Taken by Jonathan Godoy

Members of Occupy UC Riverside have disbanded their tent encampment within a week of Chancellor White’s call for the removal of the tents. The tents, which were initially located next to the Bell Tower but then moved to the lawns in front of the Humanities Building, had maintained their presence on campus for nearly a month after the UC regents meetings. Although the encampment of approximately 10 tents (the original encampment near the Bell Tower had over 15 tents) was removed on Tuesday, Jan. 14, the number of tents had begun to dwindle in the days beforehand.  Occupy UCR representatives did not return email inquiries regarding their departure.Occupy UCR’s sudden departure, however, did not signal an end to their activity on campus. Organization representatives (via Occupy UCR’s Facebook page) recently promoted a series of “Teach the Budget” workshops held by the Librarians Association of UC Riverside.  During an interview held prior to the encampment’s removal, representatives of the encampment indicated that they would continue to be involved in advocating their goals on campus regardless of the encampment’s future.

The encampment’s removal also coincided with the release of Occupy UCR’s formal list of demands and a response letter to Chancellor White’s notification.  The disbandment of the Occupy encampment has drawn a mixed reaction from the campus community.  “I’m all for Occupy Wall Street…but I don’t think what [Occupy UCR] is doing is effective at all…they’re not handling it in any professional way and they think they’re making a change by getting together in large groups and complaining,” stated UC Riverside alumnus Nicholas Shih.  “You have to dress like you are serious and have educated talks with people. [Society] doesn’t care how smart you are; if you’re not organized, you’ll appear like a flock of sheep,” concluded Shih, who criticized the manner in which Occupy members acted during the series of UC regents meetings last month.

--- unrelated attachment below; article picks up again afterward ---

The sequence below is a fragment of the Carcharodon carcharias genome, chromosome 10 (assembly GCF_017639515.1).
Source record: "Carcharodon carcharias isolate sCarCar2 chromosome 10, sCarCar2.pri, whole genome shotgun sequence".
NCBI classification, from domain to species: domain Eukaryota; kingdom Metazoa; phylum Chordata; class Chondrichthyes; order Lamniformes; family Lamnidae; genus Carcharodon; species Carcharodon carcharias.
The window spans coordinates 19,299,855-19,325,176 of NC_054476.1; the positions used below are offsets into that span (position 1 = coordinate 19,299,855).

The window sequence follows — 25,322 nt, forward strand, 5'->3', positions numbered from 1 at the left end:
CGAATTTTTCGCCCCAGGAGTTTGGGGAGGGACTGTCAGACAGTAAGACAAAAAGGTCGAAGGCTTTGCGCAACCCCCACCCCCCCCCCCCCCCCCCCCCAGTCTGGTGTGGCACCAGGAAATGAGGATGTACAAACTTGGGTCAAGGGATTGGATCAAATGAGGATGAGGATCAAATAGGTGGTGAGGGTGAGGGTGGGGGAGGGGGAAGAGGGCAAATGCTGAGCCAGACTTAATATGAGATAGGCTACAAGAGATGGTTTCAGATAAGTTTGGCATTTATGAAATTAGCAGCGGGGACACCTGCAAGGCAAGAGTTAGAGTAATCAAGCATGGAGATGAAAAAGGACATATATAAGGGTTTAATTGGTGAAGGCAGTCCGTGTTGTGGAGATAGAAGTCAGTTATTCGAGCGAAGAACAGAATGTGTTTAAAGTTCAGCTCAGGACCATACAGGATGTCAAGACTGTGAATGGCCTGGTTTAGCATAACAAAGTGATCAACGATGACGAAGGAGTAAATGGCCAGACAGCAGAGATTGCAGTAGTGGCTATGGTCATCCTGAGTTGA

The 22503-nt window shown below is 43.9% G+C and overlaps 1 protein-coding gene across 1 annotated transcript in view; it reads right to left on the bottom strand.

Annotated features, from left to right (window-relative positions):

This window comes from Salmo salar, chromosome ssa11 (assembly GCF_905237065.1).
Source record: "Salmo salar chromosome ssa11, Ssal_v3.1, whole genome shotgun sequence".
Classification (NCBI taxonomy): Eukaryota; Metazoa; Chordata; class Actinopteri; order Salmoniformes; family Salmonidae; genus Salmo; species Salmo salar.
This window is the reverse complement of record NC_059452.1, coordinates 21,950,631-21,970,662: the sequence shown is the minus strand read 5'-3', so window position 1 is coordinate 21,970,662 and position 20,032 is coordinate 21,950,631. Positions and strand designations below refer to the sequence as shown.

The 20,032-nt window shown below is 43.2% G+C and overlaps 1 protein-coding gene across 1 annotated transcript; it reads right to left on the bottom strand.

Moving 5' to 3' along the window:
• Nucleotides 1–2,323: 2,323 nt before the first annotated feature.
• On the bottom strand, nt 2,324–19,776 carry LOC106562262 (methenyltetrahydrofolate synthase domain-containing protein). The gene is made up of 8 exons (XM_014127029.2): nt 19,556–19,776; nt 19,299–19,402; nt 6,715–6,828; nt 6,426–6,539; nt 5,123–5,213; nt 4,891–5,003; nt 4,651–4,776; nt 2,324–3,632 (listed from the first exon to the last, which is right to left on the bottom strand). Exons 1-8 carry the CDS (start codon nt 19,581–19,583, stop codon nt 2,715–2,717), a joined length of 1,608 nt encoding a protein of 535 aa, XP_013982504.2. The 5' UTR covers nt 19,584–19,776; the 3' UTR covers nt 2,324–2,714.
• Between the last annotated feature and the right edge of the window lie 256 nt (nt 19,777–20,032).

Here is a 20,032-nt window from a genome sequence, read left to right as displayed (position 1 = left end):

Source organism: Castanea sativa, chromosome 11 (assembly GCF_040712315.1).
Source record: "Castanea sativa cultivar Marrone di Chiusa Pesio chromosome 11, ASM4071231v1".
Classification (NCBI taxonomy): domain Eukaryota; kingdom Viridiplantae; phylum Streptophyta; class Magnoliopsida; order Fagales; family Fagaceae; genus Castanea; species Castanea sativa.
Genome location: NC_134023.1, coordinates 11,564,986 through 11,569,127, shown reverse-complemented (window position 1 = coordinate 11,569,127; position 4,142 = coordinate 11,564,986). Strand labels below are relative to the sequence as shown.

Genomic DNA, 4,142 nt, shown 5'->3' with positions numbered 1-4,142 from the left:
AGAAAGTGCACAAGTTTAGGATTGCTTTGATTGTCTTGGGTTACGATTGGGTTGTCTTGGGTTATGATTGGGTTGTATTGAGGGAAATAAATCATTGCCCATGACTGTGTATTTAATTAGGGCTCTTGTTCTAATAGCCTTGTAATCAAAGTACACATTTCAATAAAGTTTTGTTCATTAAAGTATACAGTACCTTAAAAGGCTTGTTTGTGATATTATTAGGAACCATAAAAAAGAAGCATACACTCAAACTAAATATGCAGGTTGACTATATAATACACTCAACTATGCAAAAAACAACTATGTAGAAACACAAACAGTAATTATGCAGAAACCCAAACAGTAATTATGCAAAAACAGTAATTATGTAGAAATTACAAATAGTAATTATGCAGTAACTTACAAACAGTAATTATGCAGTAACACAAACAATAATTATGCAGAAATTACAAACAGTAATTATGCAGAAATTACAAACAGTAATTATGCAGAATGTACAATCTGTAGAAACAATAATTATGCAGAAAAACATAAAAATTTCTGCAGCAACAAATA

Interviews with UC Riverside students produced words of praise regarding Occupy’s presence on campus. “I’m glad that there’s someone out there standing up for students’ issues. The tents, to me, represented opposition to problems such as rising tuition and ridiculous executive salaries,” stated public policy major Cesar Perez. “I have never seen protesters at UCR who have been so committed that they would stay overnight. Now that they’re gone, I think that they need to continue doing activities on our campus or else they will have no lasting-impact,” concluded Perez in an interview with the Highlander. A second year biochemistry major shared this sentiment and applauded the organization’s willingness to defy expectations by staying on campus for so long.  “They definitely showed their dedication and I am glad that our campus was able to show its political activist side,” stated the student.

Others have taken their message directly to Occupy UCR by posting their thoughts on the group’s Facebook page. Some individuals have denounced the Occupy members for taking advantage of campus property and overstaying their visit. Other individuals, however, have defended the encampment and made arguments that the price of the encampment—measured in terms of the trash created by the tents and lawn damage—are outweighed by the need to express one’s freedom of speech.

Supporters have countered these claims and arguments by emphasizing the larger scheme—namely, Occupy’s direct opposition to pressing national problems. “The damage by protesters and the total incurring costs associated with Occupy may very well be in the millions nationwide. However, the cost of corporations and Wall Street bankers on the average American citizen amount to the trillions…Honestly, how can you focus on the petty grass when people’s lives have been devastated,” declared an Occupy UCR supporter.